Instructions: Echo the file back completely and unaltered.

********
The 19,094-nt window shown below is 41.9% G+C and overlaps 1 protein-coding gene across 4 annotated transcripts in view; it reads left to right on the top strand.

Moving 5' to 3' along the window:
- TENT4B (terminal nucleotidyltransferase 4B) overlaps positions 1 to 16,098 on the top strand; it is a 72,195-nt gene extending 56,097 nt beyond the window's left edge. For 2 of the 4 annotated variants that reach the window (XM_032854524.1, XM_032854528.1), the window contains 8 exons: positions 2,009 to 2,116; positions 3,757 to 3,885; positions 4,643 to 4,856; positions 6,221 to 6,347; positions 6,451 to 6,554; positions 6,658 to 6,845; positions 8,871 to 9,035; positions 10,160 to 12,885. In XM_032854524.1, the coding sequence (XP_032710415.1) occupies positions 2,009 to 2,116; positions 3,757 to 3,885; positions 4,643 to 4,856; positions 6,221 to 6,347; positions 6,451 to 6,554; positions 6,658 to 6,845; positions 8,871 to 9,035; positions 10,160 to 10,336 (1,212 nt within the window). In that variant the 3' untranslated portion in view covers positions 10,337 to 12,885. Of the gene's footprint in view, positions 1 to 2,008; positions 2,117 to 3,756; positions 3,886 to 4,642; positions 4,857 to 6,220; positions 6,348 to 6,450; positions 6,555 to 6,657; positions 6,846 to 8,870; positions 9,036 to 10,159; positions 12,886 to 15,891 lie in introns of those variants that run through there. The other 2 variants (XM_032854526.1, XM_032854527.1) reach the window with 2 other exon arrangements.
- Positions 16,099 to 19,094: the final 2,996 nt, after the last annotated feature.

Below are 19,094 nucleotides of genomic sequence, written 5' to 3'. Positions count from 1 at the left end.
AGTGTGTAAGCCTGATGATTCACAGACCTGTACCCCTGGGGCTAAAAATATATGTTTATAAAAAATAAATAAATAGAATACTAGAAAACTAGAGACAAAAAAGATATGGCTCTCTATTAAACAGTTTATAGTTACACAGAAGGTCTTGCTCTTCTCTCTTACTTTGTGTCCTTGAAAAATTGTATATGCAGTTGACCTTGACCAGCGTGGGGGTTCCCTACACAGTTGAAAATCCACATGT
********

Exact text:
The 19,094-nt window shown below is 41.9% G+C and overlaps 1 protein-coding gene across 4 annotated transcripts in view; it reads left to right on the top strand.

Moving 5' to 3' along the window:
- TENT4B (terminal nucleotidyltransferase 4B) overlaps positions 1 to 16,098 on the top strand; it is a 72,195-nt gene extending 56,097 nt beyond the window's left edge. For 2 of the 4 annotated variants that reach the window (XM_032854524.1, XM_032854528.1), the window contains 8 exons: positions 2,009 to 2,116; positions 3,757 to 3,885; positions 4,643 to 4,856; positions 6,221 to 6,347; positions 6,451 to 6,554; positions 6,658 to 6,845; positions 8,871 to 9,035; positions 10,160 to 12,885. In XM_032854524.1, the coding sequence (XP_032710415.1) occupies positions 2,009 to 2,116; positions 3,757 to 3,885; positions 4,643 to 4,856; positions 6,221 to 6,347; positions 6,451 to 6,554; positions 6,658 to 6,845; positions 8,871 to 9,035; positions 10,160 to 10,336 (1,212 nt within the window). In that variant the 3' untranslated portion in view covers positions 10,337 to 12,885. Of the gene's footprint in view, positions 1 to 2,008; positions 2,117 to 3,756; positions 3,886 to 4,642; positions 4,857 to 6,220; positions 6,348 to 6,450; positions 6,555 to 6,657; positions 6,846 to 8,870; positions 9,036 to 10,159; positions 12,886 to 15,891 lie in introns of those variants that run through there. The other 2 variants (XM_032854526.1, XM_032854527.1) reach the window with 2 other exon arrangements.
- Positions 16,099 to 19,094: the final 2,996 nt, after the last annotated feature.

Below are 19,094 nucleotides of genomic sequence, written 5' to 3'. Positions count from 1 at the left end.
AGTGTGTAAGCCTGATGATTCACAGACCTGTACCCCTGGGGCTAAAAATATATGTTTATAAAAAATAAATAAATAGAATACTAGAAAACTAGAGACAAAAAAGATATGGCTCTCTATTAAACAGTTTATAGTTACACAGAAGGTCTTGCTCTTCTCTCTTACTTTGTGTCCTTGAAAAATTGTATATGCAGTTGACCTTGACCAGCGTGGGGGTTCCCTACACAGTTGAAAATCCACATGT